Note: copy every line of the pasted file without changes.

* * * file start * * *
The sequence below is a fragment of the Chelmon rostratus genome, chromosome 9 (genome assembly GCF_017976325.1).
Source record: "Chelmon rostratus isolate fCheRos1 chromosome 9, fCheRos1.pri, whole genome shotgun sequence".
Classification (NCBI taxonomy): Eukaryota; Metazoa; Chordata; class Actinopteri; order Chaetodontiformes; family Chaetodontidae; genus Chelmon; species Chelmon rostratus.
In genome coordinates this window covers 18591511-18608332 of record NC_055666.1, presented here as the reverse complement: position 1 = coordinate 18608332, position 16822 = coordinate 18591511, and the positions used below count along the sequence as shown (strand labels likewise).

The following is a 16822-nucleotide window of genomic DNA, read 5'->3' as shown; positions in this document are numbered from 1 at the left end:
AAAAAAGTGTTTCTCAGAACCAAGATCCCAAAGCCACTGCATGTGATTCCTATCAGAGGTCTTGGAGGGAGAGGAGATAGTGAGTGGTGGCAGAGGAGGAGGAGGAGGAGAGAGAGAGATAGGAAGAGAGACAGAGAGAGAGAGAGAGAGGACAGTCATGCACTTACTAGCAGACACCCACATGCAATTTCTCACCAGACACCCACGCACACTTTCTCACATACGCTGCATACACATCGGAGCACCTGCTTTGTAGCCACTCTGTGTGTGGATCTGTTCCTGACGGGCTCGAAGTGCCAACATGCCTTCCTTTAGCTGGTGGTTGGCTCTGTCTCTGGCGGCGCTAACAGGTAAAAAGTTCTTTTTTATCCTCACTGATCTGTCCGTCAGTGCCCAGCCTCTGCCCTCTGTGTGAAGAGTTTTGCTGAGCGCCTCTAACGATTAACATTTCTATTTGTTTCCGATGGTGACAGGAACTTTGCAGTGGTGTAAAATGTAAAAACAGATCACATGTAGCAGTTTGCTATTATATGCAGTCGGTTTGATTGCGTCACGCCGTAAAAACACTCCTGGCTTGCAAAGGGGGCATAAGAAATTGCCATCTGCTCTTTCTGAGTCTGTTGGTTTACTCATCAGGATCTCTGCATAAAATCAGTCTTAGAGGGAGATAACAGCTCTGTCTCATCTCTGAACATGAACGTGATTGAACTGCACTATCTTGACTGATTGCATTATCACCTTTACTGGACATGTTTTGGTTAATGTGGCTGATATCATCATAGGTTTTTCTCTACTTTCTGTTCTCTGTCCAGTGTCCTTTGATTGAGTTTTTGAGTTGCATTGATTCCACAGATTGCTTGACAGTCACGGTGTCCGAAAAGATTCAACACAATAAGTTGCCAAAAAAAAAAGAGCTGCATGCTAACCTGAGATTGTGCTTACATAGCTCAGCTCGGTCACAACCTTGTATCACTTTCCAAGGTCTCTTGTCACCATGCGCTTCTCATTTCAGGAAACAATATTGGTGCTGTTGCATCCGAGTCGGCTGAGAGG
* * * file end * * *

The sequence below is a fragment of the Chelmon rostratus genome, chromosome 9 (genome assembly GCF_017976325.1).
Source record: "Chelmon rostratus isolate fCheRos1 chromosome 9, fCheRos1.pri, whole genome shotgun sequence".
Classification (NCBI taxonomy): Eukaryota; Metazoa; Chordata; class Actinopteri; order Chaetodontiformes; family Chaetodontidae; genus Chelmon; species Chelmon rostratus.
In genome coordinates this window covers 18591511-18608332 of record NC_055666.1, presented here as the reverse complement: position 1 = coordinate 18608332, position 16822 = coordinate 18591511, and the positions used below count along the sequence as shown (strand labels likewise).

The following is a 16822-nucleotide window of genomic DNA, read 5'->3' as shown; positions in this document are numbered from 1 at the left end:
AAAAAAGTGTTTCTCAGAACCAAGATCCCAAAGCCACTGCATGTGATTCCTATCAGAGGTCTTGGAGGGAGAGGAGATAGTGAGTGGTGGCAGAGGAGGAGGAGGAGGAGAGAGAGAGATAGGAAGAGAGACAGAGAGAGAGAGAGAGAGGACAGTCATGCACTTACTAGCAGACACCCACATGCAATTTCTCACCAGACACCCACGCACACTTTCTCACATACGCTGCATACACATCGGAGCACCTGCTTTGTAGCCACTCTGTGTGTGGATCTGTTCCTGACGGGCTCGAAGTGCCAACATGCCTTCCTTTAGCTGGTGGTTGGCTCTGTCTCTGGCGGCGCTAACAGGTAAAAAGTTCTTTTTTATCCTCACTGATCTGTCCGTCAGTGCCCAGCCTCTGCCCTCTGTGTGAAGAGTTTTGCTGAGCGCCTCTAACGATTAACATTTCTATTTGTTTCCGATGGTGACAGGAACTTTGCAGTGGTGTAAAATGTAAAAACAGATCACATGTAGCAGTTTGCTATTATATGCAGTCGGTTTGATTGCGTCACGCCGTAAAAACACTCCTGGCTTGCAAAGGGGGCATAAGAAATTGCCATCTGCTCTTTCTGAGTCTGTTGGTTTACTCATCAGGATCTCTGCATAAAATCAGTCTTAGAGGGAGATAACAGCTCTGTCTCATCTCTGAACATGAACGTGATTGAACTGCACTATCTTGACTGATTGCATTATCACCTTTACTGGACATGTTTTGGTTAATGTGGCTGATATCATCATAGGTTTTTCTCTACTTTCTGTTCTCTGTCCAGTGTCCTTTGATTGAGTTTTTGAGTTGCATTGATTCCACAGATTGCTTGACAGTCACGGTGTCCGAAAAGATTCAACACAATAAGTTGCCAAAAAAAAAAGAGCTGCATGCTAACCTGAGATTGTGCTTACATAGCTCAGCTCGGTCACAACCTTGTATCACTTTCCAAGGTCTCTTGTCACCATGCGCTTCTCATTTCAGGAAACAATATTGGTGCTGTTGCATCCGAGTCGGCTGAGAGG